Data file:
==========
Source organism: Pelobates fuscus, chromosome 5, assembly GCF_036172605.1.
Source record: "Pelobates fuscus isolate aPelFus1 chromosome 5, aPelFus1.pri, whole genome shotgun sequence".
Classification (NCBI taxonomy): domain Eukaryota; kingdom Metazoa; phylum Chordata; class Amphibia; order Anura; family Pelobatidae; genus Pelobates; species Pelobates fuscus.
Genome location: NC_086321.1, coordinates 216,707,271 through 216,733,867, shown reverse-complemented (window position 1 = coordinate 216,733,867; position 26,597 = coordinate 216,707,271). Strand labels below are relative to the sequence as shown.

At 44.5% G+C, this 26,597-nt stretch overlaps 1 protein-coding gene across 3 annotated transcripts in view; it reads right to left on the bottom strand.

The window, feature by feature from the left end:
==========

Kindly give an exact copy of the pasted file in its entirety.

Source organism: Pelobates fuscus, chromosome 5, assembly GCF_036172605.1.
Source record: "Pelobates fuscus isolate aPelFus1 chromosome 5, aPelFus1.pri, whole genome shotgun sequence".
Classification (NCBI taxonomy): domain Eukaryota; kingdom Metazoa; phylum Chordata; class Amphibia; order Anura; family Pelobatidae; genus Pelobates; species Pelobates fuscus.
Genome location: NC_086321.1, coordinates 216,707,271 through 216,733,867, shown reverse-complemented (window position 1 = coordinate 216,733,867; position 26,597 = coordinate 216,707,271). Strand labels below are relative to the sequence as shown.

At 44.5% G+C, this 26,597-nt stretch overlaps 1 protein-coding gene across 3 annotated transcripts in view; it reads right to left on the bottom strand.

The window, feature by feature from the left end: